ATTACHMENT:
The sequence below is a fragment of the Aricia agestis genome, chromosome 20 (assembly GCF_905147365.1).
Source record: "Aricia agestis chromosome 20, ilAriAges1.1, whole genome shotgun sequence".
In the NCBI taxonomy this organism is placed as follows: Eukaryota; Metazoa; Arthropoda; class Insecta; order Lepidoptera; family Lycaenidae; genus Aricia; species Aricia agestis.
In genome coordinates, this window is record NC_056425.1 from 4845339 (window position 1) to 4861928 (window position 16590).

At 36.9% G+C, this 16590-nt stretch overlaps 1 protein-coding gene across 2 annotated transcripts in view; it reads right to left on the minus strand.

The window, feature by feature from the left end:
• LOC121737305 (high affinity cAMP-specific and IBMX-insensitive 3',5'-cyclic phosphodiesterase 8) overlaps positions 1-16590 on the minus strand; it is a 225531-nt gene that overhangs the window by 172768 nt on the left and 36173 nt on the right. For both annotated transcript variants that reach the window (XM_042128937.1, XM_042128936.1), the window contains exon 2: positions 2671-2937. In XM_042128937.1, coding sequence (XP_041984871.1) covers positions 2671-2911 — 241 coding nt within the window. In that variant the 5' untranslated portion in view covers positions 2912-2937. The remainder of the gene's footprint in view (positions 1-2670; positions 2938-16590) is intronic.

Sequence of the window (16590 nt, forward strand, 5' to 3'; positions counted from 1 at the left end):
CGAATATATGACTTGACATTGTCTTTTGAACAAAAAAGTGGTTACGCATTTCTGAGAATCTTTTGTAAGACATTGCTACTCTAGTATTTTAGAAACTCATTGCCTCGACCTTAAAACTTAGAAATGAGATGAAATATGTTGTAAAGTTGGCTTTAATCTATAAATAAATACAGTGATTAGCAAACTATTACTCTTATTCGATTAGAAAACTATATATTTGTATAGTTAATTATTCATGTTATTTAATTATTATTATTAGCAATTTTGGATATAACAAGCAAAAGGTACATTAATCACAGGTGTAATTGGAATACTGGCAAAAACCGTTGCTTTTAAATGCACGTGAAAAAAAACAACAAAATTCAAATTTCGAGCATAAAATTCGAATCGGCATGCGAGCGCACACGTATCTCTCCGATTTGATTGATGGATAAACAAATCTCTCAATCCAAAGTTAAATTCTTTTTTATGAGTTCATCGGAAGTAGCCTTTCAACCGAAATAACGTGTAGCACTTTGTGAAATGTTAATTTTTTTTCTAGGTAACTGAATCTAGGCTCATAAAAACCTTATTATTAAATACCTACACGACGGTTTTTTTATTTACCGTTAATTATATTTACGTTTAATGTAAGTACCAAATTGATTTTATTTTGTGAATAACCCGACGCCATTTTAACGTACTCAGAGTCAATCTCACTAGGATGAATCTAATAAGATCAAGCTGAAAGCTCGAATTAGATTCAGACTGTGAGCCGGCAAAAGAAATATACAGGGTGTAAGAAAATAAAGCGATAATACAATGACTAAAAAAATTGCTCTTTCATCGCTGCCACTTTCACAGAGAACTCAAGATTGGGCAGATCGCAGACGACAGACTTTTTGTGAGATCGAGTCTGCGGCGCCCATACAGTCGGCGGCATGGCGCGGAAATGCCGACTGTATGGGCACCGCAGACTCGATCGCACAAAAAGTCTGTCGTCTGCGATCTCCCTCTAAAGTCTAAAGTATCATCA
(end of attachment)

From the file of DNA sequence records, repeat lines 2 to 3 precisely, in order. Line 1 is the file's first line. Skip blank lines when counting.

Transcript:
Source record: "Aricia agestis chromosome 20, ilAriAges1.1, whole genome shotgun sequence".
In the NCBI taxonomy this organism is placed as follows: Eukaryota; Metazoa; Arthropoda; class Insecta; order Lepidoptera; family Lycaenidae; genus Aricia; species Aricia agestis.